Monday, 10 May 2010

Orange roots

My history in some areas is very shaky. Recently Wayland Wordsmith featured a 1690 poem concerning a war I'd never heard of: the Nine Years' War when the French fought the Grand Alliance (just about everyone else in Europe, including England) in 1688-1697. One of its sea engagements was the 1690 Battle of Beachy Head, in which the French fleet under Admiral Touville was victorious, but failed to follow up the advantage and instead sacked the completely unstrategic port of Teignmouth (Touville himself was sacked for this).

However, unstrategic or not, it was no fun for the inhabitants, who petitioned the Lord Lieutenant with this account:

... on the 26th day of this instant July 1690 by Foure of the clocke in the morning, your poor petitioners were invaded (by the French) to the number of 1,000 or thereabouts, who in the space of three hours tyme, burnt down to the ground the dwelling houses of 240 persons of our parish and upwards, plundered and carried away all our goods, defaced our churches, burnt ten of our ships in the harbour, besides fishing boats, netts and other fishing craft ...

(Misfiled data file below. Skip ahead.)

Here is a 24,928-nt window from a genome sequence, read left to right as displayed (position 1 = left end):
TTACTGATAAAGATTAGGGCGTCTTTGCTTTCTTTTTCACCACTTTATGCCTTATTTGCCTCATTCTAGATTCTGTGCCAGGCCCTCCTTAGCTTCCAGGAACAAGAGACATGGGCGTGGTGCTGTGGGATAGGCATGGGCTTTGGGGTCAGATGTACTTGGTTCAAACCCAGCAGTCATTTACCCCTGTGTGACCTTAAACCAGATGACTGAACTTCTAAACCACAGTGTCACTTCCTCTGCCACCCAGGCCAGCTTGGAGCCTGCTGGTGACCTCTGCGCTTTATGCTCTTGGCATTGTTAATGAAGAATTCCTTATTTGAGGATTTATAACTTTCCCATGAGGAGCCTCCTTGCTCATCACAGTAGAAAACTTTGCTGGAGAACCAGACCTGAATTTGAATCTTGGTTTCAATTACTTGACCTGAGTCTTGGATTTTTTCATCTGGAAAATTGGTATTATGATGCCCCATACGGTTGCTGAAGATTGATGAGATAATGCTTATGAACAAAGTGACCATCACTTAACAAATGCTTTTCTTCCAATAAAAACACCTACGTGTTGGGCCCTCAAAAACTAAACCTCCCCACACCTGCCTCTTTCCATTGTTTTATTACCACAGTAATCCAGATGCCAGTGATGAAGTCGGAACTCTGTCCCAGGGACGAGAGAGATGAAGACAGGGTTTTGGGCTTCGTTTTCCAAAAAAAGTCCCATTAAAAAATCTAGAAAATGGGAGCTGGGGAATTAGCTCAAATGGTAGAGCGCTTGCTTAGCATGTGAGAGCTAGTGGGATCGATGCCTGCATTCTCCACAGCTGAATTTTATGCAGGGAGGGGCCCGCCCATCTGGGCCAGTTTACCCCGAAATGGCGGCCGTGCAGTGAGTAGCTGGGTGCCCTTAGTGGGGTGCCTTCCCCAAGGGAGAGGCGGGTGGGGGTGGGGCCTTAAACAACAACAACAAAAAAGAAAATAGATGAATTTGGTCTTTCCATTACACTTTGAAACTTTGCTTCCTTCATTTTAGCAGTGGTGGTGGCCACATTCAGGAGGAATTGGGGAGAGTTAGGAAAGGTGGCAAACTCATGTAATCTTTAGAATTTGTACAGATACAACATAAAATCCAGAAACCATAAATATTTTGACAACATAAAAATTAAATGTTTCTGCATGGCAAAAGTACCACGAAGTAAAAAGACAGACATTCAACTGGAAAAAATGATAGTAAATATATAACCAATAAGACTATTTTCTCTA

Apart from a national relief fund fetching £11,000, Teignmouth received a poem of commiseration, Upon Tingmouth, by Philip Avant, vicar of Salcombe Regis. Not a great deal is known about Avant, a minor poet and a strong supporter of William III, beyond the brief entry in William Henry Kearley Wright's 1896 West-country Poets: their Lives and Works.

A Vicar of Salcombe of this name was a writer of poetry, among which are some local poems in praise of Torbay, and on the burning of Teignmouth by the French in 1680. The title of one of his publications is given in the Bibliotheca Devoniensis: Torbaia digna Camaenis ad Gulielmum tertium regem gratissimum. Ecclesiae Anglicanae conservatorem. Authore Philippo Avant, minimo indignissimo Ecclesiae Anglianae Presbytero: London, 1692. This contained, besides the above, some poems in honour of William and Mary ' On the Fall of Belgrade,' and others to Bishop Burnet.